The Xeobib continues to be available in nine sizes, starting with a trio of 28in rims – 480, 520 and 600; a single 600mm-wide design for 30in and 34in rims; a selection of 38in tyres, and the VF 710/60 R42.
Michelin’s Axiobib 2 offers a more comprehensive line-up of 16 sizes, with better speed/load index ratings and more options to suit different tractor sizes, up to a VF 900/60 R42 and the tall VF 750/70 R44.
Michelin has also proposed a “hybrid” tyre to enable farmers and contractors undertaking a lot of road journeys to make the most of on-board inflation control systems.
The carcass is designed to present a flat aspect at field pressures for good traction and flotation characteristics but, when inflated to a pressure appropriate for extended road travel, the tyre gathers up its tread and relies more on the central row of rubber blocks to maintain lateral stability while reducing vibration.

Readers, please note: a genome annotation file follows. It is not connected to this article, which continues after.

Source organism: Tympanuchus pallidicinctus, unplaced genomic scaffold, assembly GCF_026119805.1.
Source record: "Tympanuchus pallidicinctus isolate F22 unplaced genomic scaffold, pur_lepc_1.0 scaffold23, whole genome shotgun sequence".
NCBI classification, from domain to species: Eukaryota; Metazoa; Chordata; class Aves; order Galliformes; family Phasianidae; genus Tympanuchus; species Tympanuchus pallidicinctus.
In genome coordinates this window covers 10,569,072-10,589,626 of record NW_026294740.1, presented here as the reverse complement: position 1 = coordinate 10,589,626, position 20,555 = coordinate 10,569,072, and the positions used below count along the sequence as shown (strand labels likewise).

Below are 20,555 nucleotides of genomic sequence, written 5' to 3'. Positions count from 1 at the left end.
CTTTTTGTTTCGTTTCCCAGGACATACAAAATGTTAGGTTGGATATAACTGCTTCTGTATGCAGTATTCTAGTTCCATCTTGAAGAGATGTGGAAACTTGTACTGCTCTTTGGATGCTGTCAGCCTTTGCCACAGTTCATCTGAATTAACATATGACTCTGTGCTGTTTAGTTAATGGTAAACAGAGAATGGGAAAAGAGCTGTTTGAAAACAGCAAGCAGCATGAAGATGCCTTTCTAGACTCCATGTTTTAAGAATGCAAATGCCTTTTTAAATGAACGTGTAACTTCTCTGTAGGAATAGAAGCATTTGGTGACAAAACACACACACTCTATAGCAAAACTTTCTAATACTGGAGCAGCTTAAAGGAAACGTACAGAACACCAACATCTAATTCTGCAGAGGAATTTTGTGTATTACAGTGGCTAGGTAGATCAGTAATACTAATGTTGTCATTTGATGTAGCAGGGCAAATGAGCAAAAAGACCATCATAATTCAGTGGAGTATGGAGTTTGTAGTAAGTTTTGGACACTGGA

Now a brand of the Trelleborg group, Mitas continues to maintain a large product range that encompasses a choice of VF category HC2000 tyres, starting with a front-fitment VF 420/85 R28.
For this year, two additional sizes fill out the middle ground – a VF 540/65 R34 and the larger-diameter VF 480/70 R38.
Rear axle fitments continue with three 42in sizes culminating in the VF 710/70 R42 size for big tractors.
As a manufacturer of both tyres and rims, Trelleborg is in the unique position of being able to supply complete wheel assemblies for all sizes of tractor.
On the tyre front, the TM1000 High Power design is being upgraded to VF category performance, while also getting the Progressive Traction tread lug design with its “terrace” on the leading edge.